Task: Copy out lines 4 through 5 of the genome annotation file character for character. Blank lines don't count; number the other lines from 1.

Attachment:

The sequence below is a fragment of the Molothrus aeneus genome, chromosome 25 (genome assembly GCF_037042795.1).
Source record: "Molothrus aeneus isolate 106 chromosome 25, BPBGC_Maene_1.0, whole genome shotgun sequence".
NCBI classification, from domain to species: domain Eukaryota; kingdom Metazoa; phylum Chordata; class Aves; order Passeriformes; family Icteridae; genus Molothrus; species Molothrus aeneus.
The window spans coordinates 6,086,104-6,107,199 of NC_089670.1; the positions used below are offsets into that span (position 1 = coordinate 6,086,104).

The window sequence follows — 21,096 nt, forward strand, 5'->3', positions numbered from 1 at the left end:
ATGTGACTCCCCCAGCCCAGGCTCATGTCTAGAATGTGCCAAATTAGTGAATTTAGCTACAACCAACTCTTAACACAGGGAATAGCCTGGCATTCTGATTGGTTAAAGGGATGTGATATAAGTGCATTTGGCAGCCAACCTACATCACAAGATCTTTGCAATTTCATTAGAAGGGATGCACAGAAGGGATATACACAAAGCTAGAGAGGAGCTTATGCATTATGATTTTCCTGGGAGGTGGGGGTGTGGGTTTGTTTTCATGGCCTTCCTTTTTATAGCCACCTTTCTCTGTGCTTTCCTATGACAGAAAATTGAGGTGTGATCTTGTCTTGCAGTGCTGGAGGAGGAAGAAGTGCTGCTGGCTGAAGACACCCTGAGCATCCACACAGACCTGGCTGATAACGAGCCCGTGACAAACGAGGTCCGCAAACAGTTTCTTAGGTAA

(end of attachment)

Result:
The window spans coordinates 6,086,104-6,107,199 of NC_089670.1; the positions used below are offsets into that span (position 1 = coordinate 6,086,104).

The window sequence follows — 21,096 nt, forward strand, 5'->3', positions numbered from 1 at the left end: